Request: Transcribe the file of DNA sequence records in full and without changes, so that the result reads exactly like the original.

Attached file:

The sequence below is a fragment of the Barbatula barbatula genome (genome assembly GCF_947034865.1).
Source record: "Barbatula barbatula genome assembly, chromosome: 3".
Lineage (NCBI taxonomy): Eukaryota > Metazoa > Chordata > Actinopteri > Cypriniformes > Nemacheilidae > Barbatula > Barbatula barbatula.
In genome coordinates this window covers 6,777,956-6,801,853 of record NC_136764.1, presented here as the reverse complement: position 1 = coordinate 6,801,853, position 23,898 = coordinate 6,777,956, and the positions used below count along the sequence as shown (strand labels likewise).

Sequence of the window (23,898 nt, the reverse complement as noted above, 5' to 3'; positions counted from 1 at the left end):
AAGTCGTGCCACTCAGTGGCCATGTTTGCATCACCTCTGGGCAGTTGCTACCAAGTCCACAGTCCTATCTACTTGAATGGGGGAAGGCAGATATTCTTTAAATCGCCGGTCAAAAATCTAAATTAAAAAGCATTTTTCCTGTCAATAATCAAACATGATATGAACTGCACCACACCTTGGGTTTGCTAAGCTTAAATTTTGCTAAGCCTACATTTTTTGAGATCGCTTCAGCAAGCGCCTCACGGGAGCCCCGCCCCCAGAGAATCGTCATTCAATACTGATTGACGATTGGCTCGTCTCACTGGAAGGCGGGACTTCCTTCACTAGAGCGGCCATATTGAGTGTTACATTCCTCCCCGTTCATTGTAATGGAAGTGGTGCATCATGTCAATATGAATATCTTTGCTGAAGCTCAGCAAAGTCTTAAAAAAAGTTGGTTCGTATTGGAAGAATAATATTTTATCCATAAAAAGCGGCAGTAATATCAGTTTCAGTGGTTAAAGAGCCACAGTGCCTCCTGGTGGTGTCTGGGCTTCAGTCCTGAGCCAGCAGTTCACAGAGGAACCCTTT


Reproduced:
The sequence below is a fragment of the Barbatula barbatula genome (genome assembly GCF_947034865.1).
Source record: "Barbatula barbatula genome assembly, chromosome: 3".
Lineage (NCBI taxonomy): Eukaryota > Metazoa > Chordata > Actinopteri > Cypriniformes > Nemacheilidae > Barbatula > Barbatula barbatula.
In genome coordinates this window covers 6,777,956-6,801,853 of record NC_136764.1, presented here as the reverse complement: position 1 = coordinate 6,801,853, position 23,898 = coordinate 6,777,956, and the positions used below count along the sequence as shown (strand labels likewise).

Sequence of the window (23,898 nt, the reverse complement as noted above, 5' to 3'; positions counted from 1 at the left end):
AAGTCGTGCCACTCAGTGGCCATGTTTGCATCACCTCTGGGCAGTTGCTACCAAGTCCACAGTCCTATCTACTTGAATGGGGGAAGGCAGATATTCTTTAAATCGCCGGTCAAAAATCTAAATTAAAAAGCATTTTTCCTGTCAATAATCAAACATGATATGAACTGCACCACACCTTGGGTTTGCTAAGCTTAAATTTTGCTAAGCCTACATTTTTTGAGATCGCTTCAGCAAGCGCCTCACGGGAGCCCCGCCCCCAGAGAATCGTCATTCAATACTGATTGACGATTGGCTCGTCTCACTGGAAGGCGGGACTTCCTTCACTAGAGCGGCCATATTGAGTGTTACATTCCTCCCCGTTCATTGTAATGGAAGTGGTGCATCATGTCAATATGAATATCTTTGCTGAAGCTCAGCAAAGTCTTAAAAAAAGTTGGTTCGTATTGGAAGAATAATATTTTATCCATAAAAAGCGGCAGTAATATCAGTTTCAGTGGTTAAAGAGCCACAGTGCCTCCTGGTGGTGTCTGGGCTTCAGTCCTGAGCCAGCAGTTCACAGAGGAACCCTTT